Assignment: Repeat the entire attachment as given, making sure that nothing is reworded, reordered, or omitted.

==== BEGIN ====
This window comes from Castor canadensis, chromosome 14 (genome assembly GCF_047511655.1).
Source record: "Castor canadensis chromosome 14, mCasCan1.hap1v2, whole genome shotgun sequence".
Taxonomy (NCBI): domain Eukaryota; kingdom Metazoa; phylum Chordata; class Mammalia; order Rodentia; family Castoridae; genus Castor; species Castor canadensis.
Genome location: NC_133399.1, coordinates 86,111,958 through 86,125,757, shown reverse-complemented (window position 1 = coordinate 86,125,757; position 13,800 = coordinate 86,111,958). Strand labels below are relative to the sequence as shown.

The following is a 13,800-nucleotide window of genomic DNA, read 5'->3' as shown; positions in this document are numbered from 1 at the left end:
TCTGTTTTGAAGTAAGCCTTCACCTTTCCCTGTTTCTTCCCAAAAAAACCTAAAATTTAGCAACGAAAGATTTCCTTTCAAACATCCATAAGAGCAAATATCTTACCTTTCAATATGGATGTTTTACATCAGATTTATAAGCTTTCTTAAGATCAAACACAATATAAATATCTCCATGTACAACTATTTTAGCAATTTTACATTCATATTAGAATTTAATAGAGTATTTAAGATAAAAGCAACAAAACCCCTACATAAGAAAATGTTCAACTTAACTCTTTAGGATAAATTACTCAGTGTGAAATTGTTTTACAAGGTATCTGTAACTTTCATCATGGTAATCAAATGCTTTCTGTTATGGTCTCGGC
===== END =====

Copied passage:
This window comes from Castor canadensis, chromosome 14 (genome assembly GCF_047511655.1).
Source record: "Castor canadensis chromosome 14, mCasCan1.hap1v2, whole genome shotgun sequence".
Taxonomy (NCBI): domain Eukaryota; kingdom Metazoa; phylum Chordata; class Mammalia; order Rodentia; family Castoridae; genus Castor; species Castor canadensis.
Genome location: NC_133399.1, coordinates 86,111,958 through 86,125,757, shown reverse-complemented (window position 1 = coordinate 86,125,757; position 13,800 = coordinate 86,111,958). Strand labels below are relative to the sequence as shown.

The following is a 13,800-nucleotide window of genomic DNA, read 5'->3' as shown; positions in this document are numbered from 1 at the left end:
TCTGTTTTGAAGTAAGCCTTCACCTTTCCCTGTTTCTTCCCAAAAAAACCTAAAATTTAGCAACGAAAGATTTCCTTTCAAACATCCATAAGAGCAAATATCTTACCTTTCAATATGGATGTTTTACATCAGATTTATAAGCTTTCTTAAGATCAAACACAATATAAATATCTCCATGTACAACTATTTTAGCAATTTTACATTCATATTAGAATTTAATAGAGTATTTAAGATAAAAGCAACAAAACCCCTACATAAGAAAATGTTCAACTTAACTCTTTAGGATAAATTACTCAGTGTGAAATTGTTTTACAAGGTATCTGTAACTTTCATCATGGTAATCAAATGCTTTCTGTTATGGTCTCGGC